This passage comes from Underground by Haruki Murakami:


The translation by Alfred Birnbaum is

Why Hayashi - a senior medical doctor with an active "frontline" track record at the Ministry of Science and Technology - was chosen to carry out this mission remains unclear...

When I look around for examples of the expression, for example on here or here, it seems like instead of the above translation, it should be something like:

Why Hayashi, who has always stayed away from the "frontline" of the Ministry of Science and Technology, was chosen...

How is this ambiguity resolved?

Also should 「年長者であり医師であり」 be always understood as a "senior medical doctor" (i.e. someone who has worked as a doctor for a long time) or "a senior and a doctor"?

Thank you for any help.


3 Answers 3


This ~と一線を画す is an idiom, and in this context it means "to keep a distance from ~". It's not even ambiguous, and I think your translation attempt is correct.

年長者であり医師であり is of course "being a senior, and (also being) a doctor", and it's technically different from 年長の医師であり ("being a senior medical doctor"). I don't know the story, and this may not be a severe mistake.

  • Thank you for your help, see my comment to Halfway Dillitante's answer if you're interested. Commented Oct 9, 2018 at 3:20
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    @ProjectBook Okay, so he has never been in 科学技術省, and I must say this is a pure mistake by the translator...
    – naruto
    Commented Oct 9, 2018 at 5:50

Let's go through it, bit by bit.



「年長者」 can mean "older person", but in context it can also mean "the oldest person within a given group". 「AでありB」means "~is A as well as B". So this part means that person is an older person (or the oldest person of the possible candidates?) who also happens to be a doctor. There is no actual indication of seniority as a doctor in the original sentence.


「武闘」 means "combat" and 「派」 refers to groups of people who are separated by given differences(i.e 猫派vs犬派). So in this context, 「武闘派」 likely refers to people who don't really like to cooperate with other people and instead are very aggressive in trying to get their way. 「Aとは一線を画する」 means to draw a clear line between A and oneself, so to put it all together, this means that the person being described has drawn a clear line between himself and the aggressive people at the Ministry of Science and Technology.


「敢えて」 refers to doing something that doesn't appear like a good idea or is difficult to do with some kind of intent. This makes it clear that 林 becoming the 実行者 does not appear to be a logical choice, or that there were other candidates for that position that seemed more likely to be appointed.

So to put it all together, a more accurate translation would be something closer to

The reason why Hayashi, who is older, a doctor, and has distanced himself from the aggressives at the Ministry of Science and Technology, was purposefully chosen to carry out (the project? the mission?) is unclear...

The 「が」 at the end is difficult to translate without more context. It can either be a "While" to be placed at the very beginning of the sentence, or be translated as a "but..." at the very end.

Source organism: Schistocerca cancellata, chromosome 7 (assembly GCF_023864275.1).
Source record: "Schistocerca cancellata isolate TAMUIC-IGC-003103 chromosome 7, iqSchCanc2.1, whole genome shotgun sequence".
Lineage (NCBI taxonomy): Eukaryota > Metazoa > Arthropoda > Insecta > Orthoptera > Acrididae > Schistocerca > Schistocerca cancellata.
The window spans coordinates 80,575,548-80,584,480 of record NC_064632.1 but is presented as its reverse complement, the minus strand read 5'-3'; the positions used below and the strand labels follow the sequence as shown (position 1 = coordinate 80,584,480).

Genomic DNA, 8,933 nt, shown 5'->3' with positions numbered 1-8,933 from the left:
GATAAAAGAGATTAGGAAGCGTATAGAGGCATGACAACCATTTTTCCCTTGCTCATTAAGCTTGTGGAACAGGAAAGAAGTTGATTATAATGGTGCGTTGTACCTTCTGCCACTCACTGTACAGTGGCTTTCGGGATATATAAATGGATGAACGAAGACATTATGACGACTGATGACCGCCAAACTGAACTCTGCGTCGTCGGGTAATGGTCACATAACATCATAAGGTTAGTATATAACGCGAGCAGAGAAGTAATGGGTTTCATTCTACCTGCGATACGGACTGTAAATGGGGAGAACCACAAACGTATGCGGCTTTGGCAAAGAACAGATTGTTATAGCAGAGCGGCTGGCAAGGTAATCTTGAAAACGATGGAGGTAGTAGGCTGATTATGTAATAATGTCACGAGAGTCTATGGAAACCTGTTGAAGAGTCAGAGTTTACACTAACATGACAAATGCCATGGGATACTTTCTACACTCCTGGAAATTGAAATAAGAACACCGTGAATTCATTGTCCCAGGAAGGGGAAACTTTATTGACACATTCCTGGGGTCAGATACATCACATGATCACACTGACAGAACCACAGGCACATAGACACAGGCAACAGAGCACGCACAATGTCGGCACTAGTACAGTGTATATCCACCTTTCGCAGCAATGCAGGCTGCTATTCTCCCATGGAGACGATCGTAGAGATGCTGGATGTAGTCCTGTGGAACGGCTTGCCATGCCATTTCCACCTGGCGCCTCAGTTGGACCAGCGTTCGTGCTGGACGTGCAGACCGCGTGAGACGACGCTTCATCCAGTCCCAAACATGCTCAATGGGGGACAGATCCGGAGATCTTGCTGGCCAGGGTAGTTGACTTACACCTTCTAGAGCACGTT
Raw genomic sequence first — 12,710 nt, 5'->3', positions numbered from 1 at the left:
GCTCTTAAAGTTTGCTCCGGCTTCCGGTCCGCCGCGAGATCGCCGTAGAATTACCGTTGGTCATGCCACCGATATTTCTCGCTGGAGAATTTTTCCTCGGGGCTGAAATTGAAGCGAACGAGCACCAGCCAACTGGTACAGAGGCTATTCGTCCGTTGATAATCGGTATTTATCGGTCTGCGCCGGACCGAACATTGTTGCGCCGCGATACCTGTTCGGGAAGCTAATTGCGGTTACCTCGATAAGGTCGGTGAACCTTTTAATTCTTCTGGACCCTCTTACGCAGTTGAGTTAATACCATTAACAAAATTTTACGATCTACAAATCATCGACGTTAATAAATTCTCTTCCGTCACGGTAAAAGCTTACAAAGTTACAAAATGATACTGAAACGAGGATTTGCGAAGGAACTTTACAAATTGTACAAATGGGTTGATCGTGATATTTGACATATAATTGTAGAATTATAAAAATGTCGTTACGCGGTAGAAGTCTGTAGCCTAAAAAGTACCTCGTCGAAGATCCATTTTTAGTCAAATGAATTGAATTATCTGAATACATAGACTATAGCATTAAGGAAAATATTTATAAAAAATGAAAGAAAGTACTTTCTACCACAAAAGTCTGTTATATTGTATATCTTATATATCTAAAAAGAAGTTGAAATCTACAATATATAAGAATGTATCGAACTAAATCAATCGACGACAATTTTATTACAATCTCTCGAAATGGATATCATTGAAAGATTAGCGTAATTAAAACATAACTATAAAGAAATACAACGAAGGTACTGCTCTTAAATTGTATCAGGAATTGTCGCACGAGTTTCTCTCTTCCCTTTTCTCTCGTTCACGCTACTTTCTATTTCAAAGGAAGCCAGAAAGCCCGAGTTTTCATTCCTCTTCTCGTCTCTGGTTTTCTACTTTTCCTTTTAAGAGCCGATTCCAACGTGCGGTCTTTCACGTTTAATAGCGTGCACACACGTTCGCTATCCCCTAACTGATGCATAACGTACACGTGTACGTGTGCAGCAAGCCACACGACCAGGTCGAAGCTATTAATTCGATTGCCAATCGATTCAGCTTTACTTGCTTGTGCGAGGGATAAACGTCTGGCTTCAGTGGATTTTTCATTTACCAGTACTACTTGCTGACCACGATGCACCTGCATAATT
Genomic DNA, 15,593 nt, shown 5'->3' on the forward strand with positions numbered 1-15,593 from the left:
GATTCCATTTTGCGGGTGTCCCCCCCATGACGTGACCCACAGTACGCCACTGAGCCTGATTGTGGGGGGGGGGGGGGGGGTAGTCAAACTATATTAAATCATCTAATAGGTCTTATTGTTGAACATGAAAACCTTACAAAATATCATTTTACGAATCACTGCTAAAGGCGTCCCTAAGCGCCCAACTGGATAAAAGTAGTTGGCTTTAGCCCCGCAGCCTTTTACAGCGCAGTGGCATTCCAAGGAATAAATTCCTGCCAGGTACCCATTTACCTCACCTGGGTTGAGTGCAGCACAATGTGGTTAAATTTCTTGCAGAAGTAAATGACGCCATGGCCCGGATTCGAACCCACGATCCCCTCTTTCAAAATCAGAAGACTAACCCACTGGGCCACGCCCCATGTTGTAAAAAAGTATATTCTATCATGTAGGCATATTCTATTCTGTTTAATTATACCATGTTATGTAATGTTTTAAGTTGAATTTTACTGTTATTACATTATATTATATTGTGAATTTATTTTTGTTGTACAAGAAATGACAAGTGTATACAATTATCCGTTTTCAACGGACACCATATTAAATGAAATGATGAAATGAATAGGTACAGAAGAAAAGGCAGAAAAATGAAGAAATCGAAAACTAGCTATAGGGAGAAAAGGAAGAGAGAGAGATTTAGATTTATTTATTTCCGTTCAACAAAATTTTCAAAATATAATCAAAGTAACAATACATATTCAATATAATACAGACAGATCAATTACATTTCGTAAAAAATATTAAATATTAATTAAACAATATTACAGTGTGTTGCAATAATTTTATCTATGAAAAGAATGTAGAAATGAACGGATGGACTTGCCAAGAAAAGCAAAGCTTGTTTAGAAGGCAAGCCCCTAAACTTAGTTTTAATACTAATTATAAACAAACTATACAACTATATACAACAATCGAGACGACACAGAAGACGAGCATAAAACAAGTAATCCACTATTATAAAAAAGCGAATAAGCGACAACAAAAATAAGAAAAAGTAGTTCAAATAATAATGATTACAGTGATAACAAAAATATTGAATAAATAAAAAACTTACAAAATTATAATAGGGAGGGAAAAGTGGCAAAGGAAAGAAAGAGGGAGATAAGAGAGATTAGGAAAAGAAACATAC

• The point of the question is mainly to question why Alfred Birnbaum en.wikipedia.org/wiki/Alfred_Birnbaum, a seemingly very qualified translator would translate that sentence in that way. After reading a bit further, it seems very likely that 科学技術省の「武闘派」refers to the other perpetrators of the en.wikipedia.org/wiki/Tokyo_subway_sarin_attack who actually are members of the Agency and who are "aggressive" (there is no indication that Hayashi himself is a member - he's just a doctor). It would seem like your translation is the correct one, but honestly who am I to judge? Commented Oct 9, 2018 at 3:17
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    @ProjectBook I dug around and figured out what happened. It looks like an honest mistake. I've added what I found out to the bottom of the answer, please take a look if you are interested. Commented Oct 9, 2018 at 4:40
  • I don't think Hayashi has ever worked at the Agency (no such reference in the Jap page about him). It seems like that line from Wikipedia comes straight out from Birnbaum's translation. Commented Oct 9, 2018 at 5:01
  • @ProjectBook You are right, I don't see anything about it on the Japanese wiki. Looks like whoever created the wiki page made a mistake. I will remove this portion from my answer as it appears incorrect. Commented Oct 9, 2018 at 5:19
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    As for the mistranslation, I can only say that Birnbaum is human and therefore is still capable of making mistakes, just a lot less than others not as good as him at translation. Commented Oct 9, 2018 at 5:22

「一線を画する」 is to have a clear difference from something else, so your translation seems a better fit. In the original translation, does "track record" stand for 「一線を画する」? That's weird.

The translation for 「年長者であり医師であり」 does not convey the meaning of the original sentence, either. Doesn't the phrase "senior medical doctor" sound like the name of a medical job post? He is just a doctor who is old, at least in this context. Here, it is used as a source of wonder, i.e. being senior and being a doctor makes Hayashi an unlikely person to be chosen as an actual person to perform the poison terrorism, because such a person -- relatively old and intelligent -- would more likely be placed in the headquarter or somewhere rearer.

  • Thank you for your help, see my comment to Halfway Dillitante's answer if you're interested. Commented Oct 9, 2018 at 3:20

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